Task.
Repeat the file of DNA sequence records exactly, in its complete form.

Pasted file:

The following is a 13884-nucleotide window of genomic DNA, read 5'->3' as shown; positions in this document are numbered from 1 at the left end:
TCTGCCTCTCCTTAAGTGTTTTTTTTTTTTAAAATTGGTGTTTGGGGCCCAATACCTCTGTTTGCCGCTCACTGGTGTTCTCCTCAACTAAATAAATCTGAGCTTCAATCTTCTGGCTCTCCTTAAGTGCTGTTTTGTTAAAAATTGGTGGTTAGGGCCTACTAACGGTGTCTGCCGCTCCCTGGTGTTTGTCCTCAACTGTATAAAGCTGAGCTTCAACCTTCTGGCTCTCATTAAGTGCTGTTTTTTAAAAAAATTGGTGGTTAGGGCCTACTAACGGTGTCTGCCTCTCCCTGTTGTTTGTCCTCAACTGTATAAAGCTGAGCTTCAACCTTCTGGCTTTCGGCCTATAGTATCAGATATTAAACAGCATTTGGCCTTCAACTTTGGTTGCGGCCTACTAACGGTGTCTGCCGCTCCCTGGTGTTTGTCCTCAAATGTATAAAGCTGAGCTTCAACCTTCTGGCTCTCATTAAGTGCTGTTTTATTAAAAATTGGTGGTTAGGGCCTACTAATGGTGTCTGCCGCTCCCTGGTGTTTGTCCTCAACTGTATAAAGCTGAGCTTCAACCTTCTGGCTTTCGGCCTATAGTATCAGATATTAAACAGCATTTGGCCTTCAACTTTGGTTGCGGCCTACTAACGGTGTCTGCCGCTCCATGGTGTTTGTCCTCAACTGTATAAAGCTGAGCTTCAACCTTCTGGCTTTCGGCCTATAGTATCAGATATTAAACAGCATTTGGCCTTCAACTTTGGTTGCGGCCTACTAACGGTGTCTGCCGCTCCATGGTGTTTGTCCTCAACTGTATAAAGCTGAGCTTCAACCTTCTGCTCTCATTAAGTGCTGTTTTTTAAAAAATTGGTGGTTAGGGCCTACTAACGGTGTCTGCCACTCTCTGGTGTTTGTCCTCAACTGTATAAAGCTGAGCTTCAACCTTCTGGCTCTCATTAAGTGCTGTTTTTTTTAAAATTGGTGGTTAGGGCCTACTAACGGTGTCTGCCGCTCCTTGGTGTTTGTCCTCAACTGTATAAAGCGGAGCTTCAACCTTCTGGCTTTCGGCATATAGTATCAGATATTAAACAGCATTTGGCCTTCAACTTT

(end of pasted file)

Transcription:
The following is a 13884-nucleotide window of genomic DNA, read 5'->3' as shown; positions in this document are numbered from 1 at the left end:
TCTGCCTCTCCTTAAGTGTTTTTTTTTTTTAAAATTGGTGTTTGGGGCCCAATACCTCTGTTTGCCGCTCACTGGTGTTCTCCTCAACTAAATAAATCTGAGCTTCAATCTTCTGGCTCTCCTTAAGTGCTGTTTTGTTAAAAATTGGTGGTTAGGGCCTACTAACGGTGTCTGCCGCTCCCTGGTGTTTGTCCTCAACTGTATAAAGCTGAGCTTCAACCTTCTGGCTCTCATTAAGTGCTGTTTTTTAAAAAAATTGGTGGTTAGGGCCTACTAACGGTGTCTGCCTCTCCCTGTTGTTTGTCCTCAACTGTATAAAGCTGAGCTTCAACCTTCTGGCTTTCGGCCTATAGTATCAGATATTAAACAGCATTTGGCCTTCAACTTTGGTTGCGGCCTACTAACGGTGTCTGCCGCTCCCTGGTGTTTGTCCTCAAATGTATAAAGCTGAGCTTCAACCTTCTGGCTCTCATTAAGTGCTGTTTTATTAAAAATTGGTGGTTAGGGCCTACTAATGGTGTCTGCCGCTCCCTGGTGTTTGTCCTCAACTGTATAAAGCTGAGCTTCAACCTTCTGGCTTTCGGCCTATAGTATCAGATATTAAACAGCATTTGGCCTTCAACTTTGGTTGCGGCCTACTAACGGTGTCTGCCGCTCCATGGTGTTTGTCCTCAACTGTATAAAGCTGAGCTTCAACCTTCTGGCTTTCGGCCTATAGTATCAGATATTAAACAGCATTTGGCCTTCAACTTTGGTTGCGGCCTACTAACGGTGTCTGCCGCTCCATGGTGTTTGTCCTCAACTGTATAAAGCTGAGCTTCAACCTTCTGCTCTCATTAAGTGCTGTTTTTTAAAAAATTGGTGGTTAGGGCCTACTAACGGTGTCTGCCACTCTCTGGTGTTTGTCCTCAACTGTATAAAGCTGAGCTTCAACCTTCTGGCTCTCATTAAGTGCTGTTTTTTTTAAAATTGGTGGTTAGGGCCTACTAACGGTGTCTGCCGCTCCTTGGTGTTTGTCCTCAACTGTATAAAGCGGAGCTTCAACCTTCTGGCTTTCGGCATATAGTATCAGATATTAAACAGCATTTGGCCTTCAACTTT